Opportunity zones (OZ) have been met with widespread interest and enthusiasm with the potential for deferring tax on realized capital gains and the possibility that those investments can grow tax-free. Primior has remained on the cutting edge of this innovative opportunity created by the Tax Cuts and Jobs Act in December 2017, and now that the Department of Treasury issued a second set of proposed regulations regarding the OZ program we believe there is even more flexibility for the Opportunity Fund investor. The full guidance document was posted on the IRS website on April 17, 2019. Some of the highlights include:
Business operation within an Opportunity Zone
The requirement that 50 percent of the gross income from a qualifying business operating in an OZ must be generated within that OZ was found to be restrictive by many. The second round alleviated many of these concerns by providing safe harbors where businesses could qualify if:
- 50% of the business’ services, as measured by the total hours worked by employees and contractors occurs in the OZ, or
- 50% of the services as measured by compensation paid occurs in the OZ, or
- the tangible property and management functions of the business occur within the OZ.
Assets held in an Opportunity Zone
The requirement that individual OZ assets must be held for 10 years to receive the maximum tax benefits was clarified to permit the buying and selling of different assets over the 10 year period as long as the money is reinvested in a qualified OZ investment within 12 months.
Although the second round has made it clear that land without buildings on the property must be used in a qualifying trade or business, it does not specify the amount of the land on which the trade or business is conducted. Therefore, the potential exists to operate a relatively minor commercial enterprise on property that may gain significant value.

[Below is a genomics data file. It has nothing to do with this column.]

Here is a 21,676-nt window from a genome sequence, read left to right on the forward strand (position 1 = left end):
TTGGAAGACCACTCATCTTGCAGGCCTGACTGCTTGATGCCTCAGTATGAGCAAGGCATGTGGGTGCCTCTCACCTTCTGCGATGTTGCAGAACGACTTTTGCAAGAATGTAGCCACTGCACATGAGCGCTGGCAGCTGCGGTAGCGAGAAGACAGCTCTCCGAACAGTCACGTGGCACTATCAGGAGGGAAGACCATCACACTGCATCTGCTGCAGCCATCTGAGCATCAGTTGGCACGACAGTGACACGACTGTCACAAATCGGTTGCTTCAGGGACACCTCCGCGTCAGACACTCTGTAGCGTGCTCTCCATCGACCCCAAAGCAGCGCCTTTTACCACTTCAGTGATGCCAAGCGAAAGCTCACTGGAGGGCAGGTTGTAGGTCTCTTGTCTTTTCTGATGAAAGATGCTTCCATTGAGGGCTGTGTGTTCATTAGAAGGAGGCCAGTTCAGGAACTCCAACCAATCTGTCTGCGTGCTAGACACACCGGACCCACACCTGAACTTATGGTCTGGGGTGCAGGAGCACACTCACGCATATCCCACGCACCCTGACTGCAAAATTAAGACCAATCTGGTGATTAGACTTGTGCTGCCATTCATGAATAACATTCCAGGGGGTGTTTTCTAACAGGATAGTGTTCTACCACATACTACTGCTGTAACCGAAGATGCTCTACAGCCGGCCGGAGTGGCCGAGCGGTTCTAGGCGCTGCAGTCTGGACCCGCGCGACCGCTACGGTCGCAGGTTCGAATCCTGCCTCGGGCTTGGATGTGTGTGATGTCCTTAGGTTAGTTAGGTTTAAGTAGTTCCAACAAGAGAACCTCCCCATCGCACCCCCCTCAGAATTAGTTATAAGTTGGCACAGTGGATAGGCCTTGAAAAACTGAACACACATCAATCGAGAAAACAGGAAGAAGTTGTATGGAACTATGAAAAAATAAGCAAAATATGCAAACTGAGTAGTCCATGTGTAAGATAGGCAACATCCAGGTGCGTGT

“Substantial improvements” to the property
Under the initial guidelines, the purchase of an existing OZ building required substantial improvements to be made, which meant the OF must invest more than the purchase price for improvements within 30 months. Now, the IRS has indicated that abandoned property that has sat vacant or unused for five years is not subject to this rule.
Real estate activities
The new guidelines make clear that a real estate business, including leasing of real property, can be an eligible trade or business. However, those businesses who own or operate pursuant to a triple net lease may not qualify.
The second round guidelines specifically establish the eligibility of real estate investment trust shareholders who have held their shares for the qualifying 10 year period to receive the capital gains dividend tax exclusion.
If you have been sitting on the sidelines waiting for clarification on Opportunity Fund investing, now may be the time to act. Primior can explain how this is a true win-win opportunity for the discerning investor.